DAYP 13: Cool Yourself Properly for 3x the Gains

Using ice packs incorrectly may be detrimental to your performance. This week’s content looks at how to properly cool yourself down. Read on to find out how to gain a performance edge by cooling down properly.

By the end of that month he was doing 300 dips. Here is a professional athlete at peak physical condition and he triples the amount of work he can do.

– Dr. Craig Heller on a study where they cooled the palms of an NFL player’s hands to see what kind of performance improvement could be gained.

When it comes to exercise performance it’s often thought the reason we can’t go as long or do as many reps is because our muscles fatigue and we have to stop to rest. However, research by Dr. Craig Heller, Professor of Biology at Stanford, shows overheating is what limits our performance. Dr. Heller spoke with the Huberman Lab Podcast about where cooling happens on the human body and the performance benefits of properly cooling. His research led to the development of the Cool Mitt, a cooling glove which has tripled anaerobic performance (lift more reps) for professional athletes.

Misconceptions About Cooling Down

People think most heat is transferred through the entire surface area of our skin, but this is not the case.

The best locations or “portals” for cooling down or heating up are: 

  • Palms of our hands
  • Soles of our feet
  • Upper part of the face (above the beard line)

These above areas contain special blood vessels that can shunt blood from the arteries (which carry blood away from your heart) to the veins (which return blood to the heart). This bypasses the capillaries which have higher resistance which speeds up heating or cooling.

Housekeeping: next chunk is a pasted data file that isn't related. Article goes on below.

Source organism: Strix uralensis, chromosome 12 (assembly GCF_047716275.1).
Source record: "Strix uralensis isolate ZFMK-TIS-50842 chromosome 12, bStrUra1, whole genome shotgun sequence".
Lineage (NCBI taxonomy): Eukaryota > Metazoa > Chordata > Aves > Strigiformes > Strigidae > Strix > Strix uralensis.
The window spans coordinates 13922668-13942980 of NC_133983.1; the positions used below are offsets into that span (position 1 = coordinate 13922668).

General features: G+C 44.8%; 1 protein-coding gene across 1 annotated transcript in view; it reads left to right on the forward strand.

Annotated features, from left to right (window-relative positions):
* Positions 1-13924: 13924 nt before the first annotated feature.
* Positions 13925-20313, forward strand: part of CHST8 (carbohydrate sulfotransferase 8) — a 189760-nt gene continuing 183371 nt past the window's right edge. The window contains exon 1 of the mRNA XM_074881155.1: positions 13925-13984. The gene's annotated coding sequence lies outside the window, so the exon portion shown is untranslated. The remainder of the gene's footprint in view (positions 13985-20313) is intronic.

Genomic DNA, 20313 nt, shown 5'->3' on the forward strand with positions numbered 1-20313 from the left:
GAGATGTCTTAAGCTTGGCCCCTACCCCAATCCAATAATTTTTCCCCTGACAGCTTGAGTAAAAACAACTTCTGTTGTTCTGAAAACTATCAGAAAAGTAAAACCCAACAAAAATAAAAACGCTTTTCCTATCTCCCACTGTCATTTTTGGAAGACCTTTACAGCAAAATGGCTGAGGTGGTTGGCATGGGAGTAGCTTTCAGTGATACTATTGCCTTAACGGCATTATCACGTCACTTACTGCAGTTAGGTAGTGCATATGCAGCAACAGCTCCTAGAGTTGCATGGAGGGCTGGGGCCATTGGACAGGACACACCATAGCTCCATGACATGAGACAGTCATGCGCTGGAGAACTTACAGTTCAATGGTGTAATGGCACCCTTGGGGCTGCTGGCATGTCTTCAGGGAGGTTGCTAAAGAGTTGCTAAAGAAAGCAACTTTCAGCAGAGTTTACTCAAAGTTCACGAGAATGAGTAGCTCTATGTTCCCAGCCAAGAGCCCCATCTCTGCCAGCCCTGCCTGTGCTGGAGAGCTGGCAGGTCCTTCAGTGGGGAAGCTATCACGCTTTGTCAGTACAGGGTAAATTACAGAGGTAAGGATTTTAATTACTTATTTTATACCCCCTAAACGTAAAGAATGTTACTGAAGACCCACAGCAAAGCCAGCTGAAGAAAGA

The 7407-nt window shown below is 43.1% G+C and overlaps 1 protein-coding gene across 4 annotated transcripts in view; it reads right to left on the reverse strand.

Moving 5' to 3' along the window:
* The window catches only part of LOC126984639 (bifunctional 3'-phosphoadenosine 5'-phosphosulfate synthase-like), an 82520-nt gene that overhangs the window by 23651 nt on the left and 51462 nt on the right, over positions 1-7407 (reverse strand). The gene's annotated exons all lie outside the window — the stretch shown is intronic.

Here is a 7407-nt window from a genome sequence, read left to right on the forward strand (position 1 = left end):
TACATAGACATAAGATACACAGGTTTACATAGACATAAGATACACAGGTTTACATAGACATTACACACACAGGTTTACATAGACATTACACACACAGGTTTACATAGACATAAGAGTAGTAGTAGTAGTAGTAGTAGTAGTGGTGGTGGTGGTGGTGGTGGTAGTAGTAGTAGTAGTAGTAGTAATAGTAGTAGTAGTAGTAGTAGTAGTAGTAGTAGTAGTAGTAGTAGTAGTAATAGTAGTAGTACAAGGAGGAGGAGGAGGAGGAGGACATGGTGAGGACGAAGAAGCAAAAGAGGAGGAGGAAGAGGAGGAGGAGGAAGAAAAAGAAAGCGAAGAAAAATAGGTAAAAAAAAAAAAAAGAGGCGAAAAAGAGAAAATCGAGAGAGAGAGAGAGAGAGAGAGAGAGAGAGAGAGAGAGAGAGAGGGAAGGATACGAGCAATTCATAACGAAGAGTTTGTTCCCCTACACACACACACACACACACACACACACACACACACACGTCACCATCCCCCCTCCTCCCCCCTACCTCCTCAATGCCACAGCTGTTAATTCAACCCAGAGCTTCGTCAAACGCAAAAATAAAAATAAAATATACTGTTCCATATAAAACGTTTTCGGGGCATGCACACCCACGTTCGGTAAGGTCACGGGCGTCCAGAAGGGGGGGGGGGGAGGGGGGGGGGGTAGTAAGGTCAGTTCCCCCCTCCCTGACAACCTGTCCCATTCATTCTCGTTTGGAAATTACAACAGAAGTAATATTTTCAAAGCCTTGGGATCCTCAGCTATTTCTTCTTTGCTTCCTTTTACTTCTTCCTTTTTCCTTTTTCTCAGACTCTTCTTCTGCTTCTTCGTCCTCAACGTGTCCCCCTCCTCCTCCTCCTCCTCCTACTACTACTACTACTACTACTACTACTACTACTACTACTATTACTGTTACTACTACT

Cooling techniques people think work, but aren’t effective:

  • Ice pack to back of neck
  • Cold sponge over the head
  • Wearing an ice vest

Humans, like your house, have a thermostat which is located in the brain. This thermostat takes in temperature data from the overall body surface. Putting something cold on areas other than the portal areas is like trying to cool your house by sticking an ice pack on your thermostat. You end up tricking the sensor rather than cooling the body. While you might feel better with the cold towel, in reality your core temperature can continue to rise.

How to Properly Cool Down

  • Apply cold to the right locations. Heat transfer is best when done at the palms of our hands, soles of our feet, and the upper part of the face.
  • Cool, but not too cold. If you apply cold to the areas it should feel cool, but not ice cold. If you go too cold you cause your blood vessels to constrict which will seal in heat rather than lose heat.
  • Go without gloves. As the palms are a key area for cooling it’s best to avoid wearing gloves when working out.
  • Go barefoot. This is more challenging depending on the activities you do, but is another area where you can cool down.
  • Loosen your grip or let go. If you are doing exercise that involves gripping onto something (like cycling or rowing) loosen your grip or even better take one hand off to let it cool down.
  • Take a cold shower before aerobic activity. By cooling your whole body down before aerobic activity you allow your body to handle more heat which can lead to better performance.

Studies done by Dr. Heller and the results when properly cooling:

  • Tripled the number of dips. An NFL player doubled the number of dips he could do in a week by increasing the number of reps per set and increasing the number of sets. After four weeks of continuous training using this cooling tech, he was doing 300 dips. This is three times the amount he did when he first started.